New knowledge on why patients with type 2 diabetes present smelling problems In a study in type 2 diabetic rats, researchers have identified alterations in specific nerve cells that are important for odor identification. The findings might explain why type 2 diabetic patients often experience smelling problems and potentially open up a new research field to develop preventive therapies against neurodegenerative diseases in type 2 diabetic patients.
Note to Self: Remember How to Be YOU Today Dear Self, Since there is no way you can be anyone else today, remember to consciously be yourself. Keep the following pointers in mind so that you can have the … ...
Self-Esteem In Children: Recognizing Self-Esteem As parents we want our children to be happy and grow up to be successful individuals.  Developing and nurturing a healthy self-esteem in children is key in raising successful individuals. … ...
How are all those screens changing kids' behavior? More research is needed to know how the frequency or quality of our technology use is changing basic human interactions and behaviors.
5 Ways to Get Your Partner to Change Everyone says you can’t change another person, nor should you try. You have to accept him or her, flaws and all. While it’s fundamentally true that you can’t make someone change — they have to want to change themselves — there are ways to influence … ...
Here’s How Your Height Affects Who Is Attracted To You AND Who You’re Attracted To It's more than just taller is better for men... » Continue reading: Here’s How Your Height Affects Who Is Attracted To You AND Who You’re Attracted To Related articles:People Choose Spouses With Similar DNA Friends Share More Similar DNA Than Strangers Kissing: Its Vital Role in Choosing and Keeping Partners How We Learn: Reading and Math Ability Driven By The Same Genes Fear of Math: How Much is Genetic?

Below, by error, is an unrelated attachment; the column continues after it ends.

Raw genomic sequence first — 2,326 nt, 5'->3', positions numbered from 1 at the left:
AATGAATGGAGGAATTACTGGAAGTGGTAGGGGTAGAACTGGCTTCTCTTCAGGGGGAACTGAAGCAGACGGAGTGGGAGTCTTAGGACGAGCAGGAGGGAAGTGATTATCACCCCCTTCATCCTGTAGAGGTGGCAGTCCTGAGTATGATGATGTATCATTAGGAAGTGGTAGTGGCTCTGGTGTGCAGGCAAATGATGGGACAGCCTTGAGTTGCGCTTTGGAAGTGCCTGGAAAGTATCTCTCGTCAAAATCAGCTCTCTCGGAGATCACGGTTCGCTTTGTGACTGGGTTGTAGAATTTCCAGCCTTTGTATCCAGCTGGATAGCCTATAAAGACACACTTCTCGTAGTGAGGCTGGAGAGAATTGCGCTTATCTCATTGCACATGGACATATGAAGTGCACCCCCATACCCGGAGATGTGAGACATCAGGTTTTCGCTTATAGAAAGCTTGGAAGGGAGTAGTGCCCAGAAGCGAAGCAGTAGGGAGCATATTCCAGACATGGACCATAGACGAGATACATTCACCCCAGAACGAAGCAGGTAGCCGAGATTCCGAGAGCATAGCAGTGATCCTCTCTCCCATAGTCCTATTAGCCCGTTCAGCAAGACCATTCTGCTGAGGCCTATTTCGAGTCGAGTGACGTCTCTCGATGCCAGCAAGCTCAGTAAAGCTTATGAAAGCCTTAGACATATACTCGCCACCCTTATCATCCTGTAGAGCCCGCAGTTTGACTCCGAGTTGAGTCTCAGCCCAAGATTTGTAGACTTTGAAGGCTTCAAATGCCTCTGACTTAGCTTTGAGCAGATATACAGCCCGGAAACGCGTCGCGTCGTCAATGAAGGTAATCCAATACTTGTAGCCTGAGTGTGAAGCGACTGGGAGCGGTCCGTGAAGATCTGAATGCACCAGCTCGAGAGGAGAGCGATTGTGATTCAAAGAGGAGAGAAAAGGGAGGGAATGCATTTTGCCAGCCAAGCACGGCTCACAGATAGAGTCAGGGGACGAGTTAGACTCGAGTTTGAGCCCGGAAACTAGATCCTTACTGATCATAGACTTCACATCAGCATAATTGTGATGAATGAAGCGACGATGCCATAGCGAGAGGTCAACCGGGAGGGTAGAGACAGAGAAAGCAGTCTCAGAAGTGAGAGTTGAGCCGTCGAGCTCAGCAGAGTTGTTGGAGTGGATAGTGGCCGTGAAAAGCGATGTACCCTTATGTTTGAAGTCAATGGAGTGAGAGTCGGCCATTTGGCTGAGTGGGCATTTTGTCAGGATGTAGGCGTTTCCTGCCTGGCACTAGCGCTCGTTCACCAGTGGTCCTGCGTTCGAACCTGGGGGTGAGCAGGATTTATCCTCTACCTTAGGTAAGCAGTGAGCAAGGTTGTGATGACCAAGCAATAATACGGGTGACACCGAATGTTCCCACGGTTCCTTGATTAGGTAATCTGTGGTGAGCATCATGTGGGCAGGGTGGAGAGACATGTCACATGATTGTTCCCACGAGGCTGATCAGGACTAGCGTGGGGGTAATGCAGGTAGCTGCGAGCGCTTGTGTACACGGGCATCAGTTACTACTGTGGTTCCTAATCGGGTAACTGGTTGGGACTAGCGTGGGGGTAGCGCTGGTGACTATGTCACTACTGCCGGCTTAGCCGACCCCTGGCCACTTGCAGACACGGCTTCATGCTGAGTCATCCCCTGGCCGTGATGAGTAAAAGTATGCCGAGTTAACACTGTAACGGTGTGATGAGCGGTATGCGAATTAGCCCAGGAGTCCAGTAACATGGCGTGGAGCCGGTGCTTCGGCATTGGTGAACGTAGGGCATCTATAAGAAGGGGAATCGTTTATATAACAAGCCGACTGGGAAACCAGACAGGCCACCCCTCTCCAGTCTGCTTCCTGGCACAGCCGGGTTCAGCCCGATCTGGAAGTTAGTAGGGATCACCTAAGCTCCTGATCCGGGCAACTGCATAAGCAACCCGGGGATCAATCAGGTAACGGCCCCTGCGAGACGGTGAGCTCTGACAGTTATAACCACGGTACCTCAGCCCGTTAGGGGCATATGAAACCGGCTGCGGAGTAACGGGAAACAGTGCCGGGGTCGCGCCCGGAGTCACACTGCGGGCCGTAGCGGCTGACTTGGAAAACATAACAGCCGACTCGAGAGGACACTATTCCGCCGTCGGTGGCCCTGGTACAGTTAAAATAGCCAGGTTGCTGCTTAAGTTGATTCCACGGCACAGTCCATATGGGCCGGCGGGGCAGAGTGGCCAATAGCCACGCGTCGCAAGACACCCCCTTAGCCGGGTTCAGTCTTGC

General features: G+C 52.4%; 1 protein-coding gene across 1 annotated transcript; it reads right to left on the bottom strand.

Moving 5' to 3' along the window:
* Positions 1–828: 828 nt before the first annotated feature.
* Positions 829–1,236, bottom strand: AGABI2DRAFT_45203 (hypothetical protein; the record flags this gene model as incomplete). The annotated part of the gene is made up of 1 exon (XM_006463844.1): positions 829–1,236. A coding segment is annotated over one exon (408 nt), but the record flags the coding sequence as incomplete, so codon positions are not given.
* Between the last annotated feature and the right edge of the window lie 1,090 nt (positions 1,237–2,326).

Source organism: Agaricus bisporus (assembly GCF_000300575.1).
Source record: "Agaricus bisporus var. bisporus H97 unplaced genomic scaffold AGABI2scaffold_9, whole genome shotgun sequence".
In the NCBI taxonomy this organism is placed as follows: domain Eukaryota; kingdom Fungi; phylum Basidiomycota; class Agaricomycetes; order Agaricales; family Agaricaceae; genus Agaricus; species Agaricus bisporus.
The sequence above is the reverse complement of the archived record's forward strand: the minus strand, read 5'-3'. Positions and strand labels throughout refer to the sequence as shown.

Research on worms reveals how the brain compensates for sensory loss and points to its early evolutionary roots A new study has revealed that the brain’s compensatory mechanism (known as cross-modal plasticity) -- when some senses are enhanced following the loss of other sensory input -- is a basic feature that also exists in less complex nervous systems. The study has also exposed the way the mechanism works in the brain through an inter-sensory signaling system.
Soldiers with PTSD more 'tuned' to angry faces because of over-connected brain circuits Soldiers with post-traumatic stress disorder (PTSD) are more 'tuned' to perceive threatening facial expressions than people without PTSD because of more over-connected brain circuits, according to a new study. The researchers say understanding how this works could help researchers develop better ways to assess when soldiers are ready to be redeployed.
Why your brain makes you slip up when anxious Neuroscientists have identified the brain network system that causes us to stumble and stall just when we least want to. Previous research has shown that people tend to exert more force when they know they are being watched. For example, pianists unconsciously press keys harder when they play in front of an audience compared to when playing alone. The new research explores why.